This series of blog posts about how clients make decisions may help in guiding a client before, during and after a mediation.
Some of the peculiarities of decision making can be explained at least in part by neuroscience, which had its roots not so much in the observation of everyday decision making, but in the observation of aberrant behavior.
Neuroscience is defined as a branch of the life sciences that deals with the anatomy, physiology, biochemistry, or molecular biology of nerves and nervous tissue and especially with their relation to behavior and learning. It began in 1848 as a result of a terrible work-related accident suffered by railroad construction foreman Phineas Gage. Gage had a metal rod stuck in his skull, yet survived. Post-accident he was a completely different person – rude, vulgar, and socially inappropriate.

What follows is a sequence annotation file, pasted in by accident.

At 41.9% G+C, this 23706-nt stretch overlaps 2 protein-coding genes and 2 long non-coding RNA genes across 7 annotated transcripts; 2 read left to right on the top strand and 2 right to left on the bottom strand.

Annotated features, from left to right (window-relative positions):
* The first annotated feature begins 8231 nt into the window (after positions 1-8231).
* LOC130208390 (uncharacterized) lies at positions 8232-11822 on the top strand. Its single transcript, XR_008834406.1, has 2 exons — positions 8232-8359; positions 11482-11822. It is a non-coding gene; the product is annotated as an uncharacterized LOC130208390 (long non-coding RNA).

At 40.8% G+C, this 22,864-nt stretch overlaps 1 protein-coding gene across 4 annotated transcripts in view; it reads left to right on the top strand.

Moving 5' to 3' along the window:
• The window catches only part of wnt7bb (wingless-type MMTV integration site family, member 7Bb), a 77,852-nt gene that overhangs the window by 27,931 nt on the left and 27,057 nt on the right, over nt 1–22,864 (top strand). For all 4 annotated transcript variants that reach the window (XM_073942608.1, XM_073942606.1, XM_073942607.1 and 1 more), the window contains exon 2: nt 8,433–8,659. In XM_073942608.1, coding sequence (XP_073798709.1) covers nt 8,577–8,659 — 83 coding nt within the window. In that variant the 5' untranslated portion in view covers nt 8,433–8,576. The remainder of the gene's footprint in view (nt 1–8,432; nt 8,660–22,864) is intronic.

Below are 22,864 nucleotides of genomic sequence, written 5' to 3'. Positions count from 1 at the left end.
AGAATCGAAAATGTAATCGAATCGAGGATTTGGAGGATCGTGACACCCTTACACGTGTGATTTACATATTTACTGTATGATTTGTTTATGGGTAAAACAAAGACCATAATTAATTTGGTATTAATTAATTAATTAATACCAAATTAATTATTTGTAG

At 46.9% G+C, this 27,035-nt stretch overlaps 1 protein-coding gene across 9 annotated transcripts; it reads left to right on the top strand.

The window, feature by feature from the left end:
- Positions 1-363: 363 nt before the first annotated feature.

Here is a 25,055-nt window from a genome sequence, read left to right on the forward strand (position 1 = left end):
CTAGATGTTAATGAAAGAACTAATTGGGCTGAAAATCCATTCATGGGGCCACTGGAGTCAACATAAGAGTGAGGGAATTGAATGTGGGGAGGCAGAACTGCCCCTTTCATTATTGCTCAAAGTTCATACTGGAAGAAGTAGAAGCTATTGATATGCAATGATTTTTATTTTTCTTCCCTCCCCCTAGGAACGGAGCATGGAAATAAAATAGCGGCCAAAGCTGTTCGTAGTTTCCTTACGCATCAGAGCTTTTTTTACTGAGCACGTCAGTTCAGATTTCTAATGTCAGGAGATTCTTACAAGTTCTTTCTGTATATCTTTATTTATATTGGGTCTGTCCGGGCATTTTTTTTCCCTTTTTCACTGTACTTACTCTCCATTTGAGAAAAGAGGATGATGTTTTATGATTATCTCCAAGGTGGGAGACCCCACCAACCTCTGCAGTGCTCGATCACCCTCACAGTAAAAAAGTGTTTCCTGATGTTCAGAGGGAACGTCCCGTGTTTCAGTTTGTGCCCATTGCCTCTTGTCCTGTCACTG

Scientists studying Gage determined that there was a correlation between the damaged areas of his brain and his altered behavior.
Now, we can explore the cognitive biases that have been well established by research in the field of behavioral psychology since Gage's time, delving into the discipline of neuroscience and looking into the effects of intuition, emotion, and mood on decision making. We then will examine left- and right-brain functions and the differences in how the two hemispheres process information. Finally, we will offer strategies or interventions to help you and your clients engage in better decision making.
Next: About cognitive biases. To download Michelle Jernigan's white paper, from which this blog series is excerpted, click here.